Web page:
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Helping children in Syria cope with violence and loss

Sixteen months after the start of the unrest, assaults against civilians, human rights violations, mass arrests, torture, and execution-style killings of families, including children, continue to be a reality in Syria.

To protect children from the ongoing violence and to help them regain a sense of normalcy, UNICEF and its partners are providing humanitarian assistance to families caught in Syria, as well as to those who have fled Syria to the neighboring countries of Jordan, Lebanon, and Iraq.

Syrian refugee children attend a remedial class, in a child-friendly center, in Lebanon.

Syrian refugee children attend a remedial class, in a child-friendly center, in Lebanon. | © UNICEF/NYHQ2012-0227/Brooks

Getting displaced children back to school is a central focus of UNICEF’s efforts. School is not only important for educational purposes but also for children to make friends and develop routines to help them cope with trauma and loss.

In Syria, UNICEF and its partners are providing health, nutrition, education, and protection to children affected by the violence. Since January 2012, UNICEF and its partners in Syria have reached 115,000 people with humanitarian assistance, including more than 80,000 children

  • Kits containing non-food items such as hygiene materials have been distributed to 5,800 families. 
  • 7,400 displaced families have received baby kits. 
  • UNICEF has supported school clubs and remedial classes in 17 schools, providing education, recreational activities and psychosocial support to more than 4,800 children. 
  • 2,450 Education Bags have been distributed to displaced families.
  • UNICEF has supported four child-friendly spaces with the capacity to reach up to 2,000 children.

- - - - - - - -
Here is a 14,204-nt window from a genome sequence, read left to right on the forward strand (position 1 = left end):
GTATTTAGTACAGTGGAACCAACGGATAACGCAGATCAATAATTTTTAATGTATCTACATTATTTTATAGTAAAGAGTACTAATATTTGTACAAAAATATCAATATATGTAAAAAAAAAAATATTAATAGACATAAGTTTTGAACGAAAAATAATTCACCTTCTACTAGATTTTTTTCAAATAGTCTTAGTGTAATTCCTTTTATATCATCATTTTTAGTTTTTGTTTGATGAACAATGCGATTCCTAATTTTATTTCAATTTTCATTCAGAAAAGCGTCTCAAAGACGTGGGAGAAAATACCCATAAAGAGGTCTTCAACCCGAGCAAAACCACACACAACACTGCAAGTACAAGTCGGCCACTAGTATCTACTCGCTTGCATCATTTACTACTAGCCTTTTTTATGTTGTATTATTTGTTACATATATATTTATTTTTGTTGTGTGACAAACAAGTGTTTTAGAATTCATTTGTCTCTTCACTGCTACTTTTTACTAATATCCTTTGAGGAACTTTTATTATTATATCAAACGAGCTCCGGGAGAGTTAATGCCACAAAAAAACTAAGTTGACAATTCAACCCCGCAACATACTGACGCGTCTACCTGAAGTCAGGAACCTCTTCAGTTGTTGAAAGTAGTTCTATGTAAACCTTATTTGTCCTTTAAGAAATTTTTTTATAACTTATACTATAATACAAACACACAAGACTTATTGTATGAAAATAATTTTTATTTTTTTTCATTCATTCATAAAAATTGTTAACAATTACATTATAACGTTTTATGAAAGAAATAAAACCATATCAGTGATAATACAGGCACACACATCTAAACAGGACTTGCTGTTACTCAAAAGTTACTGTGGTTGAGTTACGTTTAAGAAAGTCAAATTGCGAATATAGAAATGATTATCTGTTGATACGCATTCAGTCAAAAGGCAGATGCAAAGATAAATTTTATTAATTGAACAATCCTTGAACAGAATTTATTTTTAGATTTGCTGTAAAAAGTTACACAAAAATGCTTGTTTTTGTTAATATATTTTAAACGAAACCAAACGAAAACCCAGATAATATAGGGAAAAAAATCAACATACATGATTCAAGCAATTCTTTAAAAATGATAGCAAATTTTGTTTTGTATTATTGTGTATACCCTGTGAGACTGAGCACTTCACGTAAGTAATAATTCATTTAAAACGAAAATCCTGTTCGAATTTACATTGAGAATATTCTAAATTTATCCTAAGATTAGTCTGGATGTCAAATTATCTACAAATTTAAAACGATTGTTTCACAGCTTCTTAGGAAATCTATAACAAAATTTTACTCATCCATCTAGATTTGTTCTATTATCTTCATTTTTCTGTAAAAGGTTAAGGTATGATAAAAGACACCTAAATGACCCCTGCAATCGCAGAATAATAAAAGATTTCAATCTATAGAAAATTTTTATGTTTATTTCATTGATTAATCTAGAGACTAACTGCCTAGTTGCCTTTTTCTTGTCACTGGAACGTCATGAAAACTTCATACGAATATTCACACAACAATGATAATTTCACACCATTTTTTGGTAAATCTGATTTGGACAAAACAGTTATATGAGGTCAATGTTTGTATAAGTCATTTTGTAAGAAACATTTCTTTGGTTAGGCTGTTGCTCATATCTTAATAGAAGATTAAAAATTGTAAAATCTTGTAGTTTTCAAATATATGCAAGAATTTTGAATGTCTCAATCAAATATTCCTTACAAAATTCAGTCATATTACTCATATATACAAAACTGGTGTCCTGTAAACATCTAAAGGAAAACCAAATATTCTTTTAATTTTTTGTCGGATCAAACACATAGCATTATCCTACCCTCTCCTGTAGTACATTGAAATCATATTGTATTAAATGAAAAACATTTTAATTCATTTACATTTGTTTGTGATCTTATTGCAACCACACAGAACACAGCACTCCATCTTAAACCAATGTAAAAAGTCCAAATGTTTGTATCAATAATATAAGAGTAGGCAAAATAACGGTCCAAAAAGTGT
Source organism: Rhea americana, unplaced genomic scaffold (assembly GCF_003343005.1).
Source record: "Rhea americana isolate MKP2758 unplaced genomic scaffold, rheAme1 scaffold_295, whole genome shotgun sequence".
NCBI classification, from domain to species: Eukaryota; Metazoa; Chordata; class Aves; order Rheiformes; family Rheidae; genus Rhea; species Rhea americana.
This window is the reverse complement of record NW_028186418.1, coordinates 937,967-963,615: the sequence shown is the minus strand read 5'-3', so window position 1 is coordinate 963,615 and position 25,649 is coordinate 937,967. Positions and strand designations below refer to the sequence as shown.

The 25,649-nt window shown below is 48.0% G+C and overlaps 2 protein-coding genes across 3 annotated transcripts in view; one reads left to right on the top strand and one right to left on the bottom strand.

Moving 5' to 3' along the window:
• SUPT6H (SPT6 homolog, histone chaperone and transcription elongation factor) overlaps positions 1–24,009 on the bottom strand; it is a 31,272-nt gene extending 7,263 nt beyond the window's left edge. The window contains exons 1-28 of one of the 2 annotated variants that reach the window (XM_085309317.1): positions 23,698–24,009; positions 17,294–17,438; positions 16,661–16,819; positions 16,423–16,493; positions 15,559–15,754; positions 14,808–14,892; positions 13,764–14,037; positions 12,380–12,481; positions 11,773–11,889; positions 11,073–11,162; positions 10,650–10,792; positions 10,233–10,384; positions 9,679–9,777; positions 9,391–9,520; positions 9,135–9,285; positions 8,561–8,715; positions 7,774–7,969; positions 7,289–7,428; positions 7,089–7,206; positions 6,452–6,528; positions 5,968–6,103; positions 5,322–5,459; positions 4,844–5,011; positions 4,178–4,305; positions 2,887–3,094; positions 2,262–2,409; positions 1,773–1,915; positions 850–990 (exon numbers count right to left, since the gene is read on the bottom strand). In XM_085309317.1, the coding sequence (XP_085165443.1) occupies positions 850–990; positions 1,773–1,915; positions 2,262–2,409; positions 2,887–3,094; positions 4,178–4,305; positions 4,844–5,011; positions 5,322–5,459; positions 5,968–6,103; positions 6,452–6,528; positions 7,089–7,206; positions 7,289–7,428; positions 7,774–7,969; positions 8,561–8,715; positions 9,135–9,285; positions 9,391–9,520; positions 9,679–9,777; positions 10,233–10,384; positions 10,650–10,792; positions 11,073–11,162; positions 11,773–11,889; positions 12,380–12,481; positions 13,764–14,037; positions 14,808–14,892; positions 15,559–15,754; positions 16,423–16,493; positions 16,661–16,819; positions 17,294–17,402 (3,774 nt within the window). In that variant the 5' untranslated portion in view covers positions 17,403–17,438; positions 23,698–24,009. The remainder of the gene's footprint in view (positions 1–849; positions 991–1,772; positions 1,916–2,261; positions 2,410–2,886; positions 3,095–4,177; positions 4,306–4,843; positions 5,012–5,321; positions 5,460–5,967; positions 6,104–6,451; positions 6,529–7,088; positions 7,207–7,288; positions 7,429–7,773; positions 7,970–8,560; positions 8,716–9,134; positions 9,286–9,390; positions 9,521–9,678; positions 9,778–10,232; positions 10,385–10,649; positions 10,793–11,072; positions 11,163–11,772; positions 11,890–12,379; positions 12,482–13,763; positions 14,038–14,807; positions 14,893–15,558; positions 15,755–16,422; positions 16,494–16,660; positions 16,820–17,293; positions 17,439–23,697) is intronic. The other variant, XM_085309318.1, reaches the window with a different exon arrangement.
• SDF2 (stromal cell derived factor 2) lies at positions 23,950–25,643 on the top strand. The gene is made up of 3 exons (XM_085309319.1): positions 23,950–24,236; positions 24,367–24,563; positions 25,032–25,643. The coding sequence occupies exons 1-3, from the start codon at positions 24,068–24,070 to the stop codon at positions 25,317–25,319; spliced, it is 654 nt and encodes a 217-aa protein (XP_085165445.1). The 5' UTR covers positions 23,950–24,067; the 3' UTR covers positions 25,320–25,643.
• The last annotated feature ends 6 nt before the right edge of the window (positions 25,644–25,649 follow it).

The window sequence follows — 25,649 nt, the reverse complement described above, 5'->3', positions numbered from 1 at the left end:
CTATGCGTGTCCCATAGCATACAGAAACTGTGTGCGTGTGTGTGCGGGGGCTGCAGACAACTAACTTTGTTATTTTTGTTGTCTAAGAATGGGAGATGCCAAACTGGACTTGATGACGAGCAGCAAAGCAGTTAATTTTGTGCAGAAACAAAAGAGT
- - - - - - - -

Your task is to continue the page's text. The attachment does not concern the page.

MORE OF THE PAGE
• 20 health workers received training on nutrition surveillance, including growth monitoring for displaced children. The training aims to improve the capacity of health workers to identify stunting in children and ensure early intervention.

In neighboring countries where Syrians are seeking refuge, UNICEF is supporting safe spaces where children can play and receive psychosocial support and is assisting families in transit with safe water, adequate sanitation and hygiene.

In Jordan, UNICEF is supporting access to free public education  for 7,300 children and remedial education classes for 5,500 children. In addition, UNICEF has provided more than 5,000 Syrian children and family members with psychosocial support, counseling sessions, and other assistance to help them cope with their fears and distress. Three hundred Syrian parents also attended a workshop on basic health, nutrition, and protection issues to help them provide the best care possible for their children.

In Lebanon, UNICEF has distributed 1,467 hygiene kits, reaching more than 5,800 Syrian children, and is supporting community health outreach to around 1,000 caregivers. Eleven Child Friendly Spaces—safe areas where children can play and receive care—are expected to reach 1,000 children. UNICEF has also supported training of teachers who will run Summer Day Camps for up to 400 Syrian children.

Despite repeated calls for an end to the violence in Syria, children continue to suffer as a result of the crisis.  As more and more families flee the country, UNICEF urgently requires additional funding to be able to reach more Syrian children in need in the region.

Support UNICEF’s efforts to meet the urgent needs of children facing violence in Syria and those seeking refuge in neighboring countries.

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